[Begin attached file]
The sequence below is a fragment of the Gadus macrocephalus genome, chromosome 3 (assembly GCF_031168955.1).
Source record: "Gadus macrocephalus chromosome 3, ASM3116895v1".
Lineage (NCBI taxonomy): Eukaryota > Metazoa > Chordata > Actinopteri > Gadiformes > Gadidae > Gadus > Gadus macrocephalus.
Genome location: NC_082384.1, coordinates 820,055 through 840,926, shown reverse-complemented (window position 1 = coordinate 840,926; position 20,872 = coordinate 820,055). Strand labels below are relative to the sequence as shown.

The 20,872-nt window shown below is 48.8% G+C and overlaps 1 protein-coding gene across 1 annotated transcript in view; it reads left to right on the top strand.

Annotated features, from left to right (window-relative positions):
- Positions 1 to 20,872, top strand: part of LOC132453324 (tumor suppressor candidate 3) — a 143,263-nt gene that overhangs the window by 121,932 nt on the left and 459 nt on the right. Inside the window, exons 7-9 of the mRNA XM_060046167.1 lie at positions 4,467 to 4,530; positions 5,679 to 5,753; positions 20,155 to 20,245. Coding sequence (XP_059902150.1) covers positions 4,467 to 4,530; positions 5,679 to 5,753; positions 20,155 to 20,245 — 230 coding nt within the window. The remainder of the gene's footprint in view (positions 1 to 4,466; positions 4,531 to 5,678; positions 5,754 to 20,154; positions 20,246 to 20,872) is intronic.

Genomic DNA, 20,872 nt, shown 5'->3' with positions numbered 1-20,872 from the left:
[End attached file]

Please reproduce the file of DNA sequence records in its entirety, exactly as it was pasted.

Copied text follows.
The sequence below is a fragment of the Gadus macrocephalus genome, chromosome 3 (assembly GCF_031168955.1).
Source record: "Gadus macrocephalus chromosome 3, ASM3116895v1".
Lineage (NCBI taxonomy): Eukaryota > Metazoa > Chordata > Actinopteri > Gadiformes > Gadidae > Gadus > Gadus macrocephalus.
Genome location: NC_082384.1, coordinates 820,055 through 840,926, shown reverse-complemented (window position 1 = coordinate 840,926; position 20,872 = coordinate 820,055). Strand labels below are relative to the sequence as shown.

The 20,872-nt window shown below is 48.8% G+C and overlaps 1 protein-coding gene across 1 annotated transcript in view; it reads left to right on the top strand.

Annotated features, from left to right (window-relative positions):
- Positions 1 to 20,872, top strand: part of LOC132453324 (tumor suppressor candidate 3) — a 143,263-nt gene that overhangs the window by 121,932 nt on the left and 459 nt on the right. Inside the window, exons 7-9 of the mRNA XM_060046167.1 lie at positions 4,467 to 4,530; positions 5,679 to 5,753; positions 20,155 to 20,245. Coding sequence (XP_059902150.1) covers positions 4,467 to 4,530; positions 5,679 to 5,753; positions 20,155 to 20,245 — 230 coding nt within the window. The remainder of the gene's footprint in view (positions 1 to 4,466; positions 4,531 to 5,678; positions 5,754 to 20,154; positions 20,246 to 20,872) is intronic.

Genomic DNA, 20,872 nt, shown 5'->3' with positions numbered 1-20,872 from the left: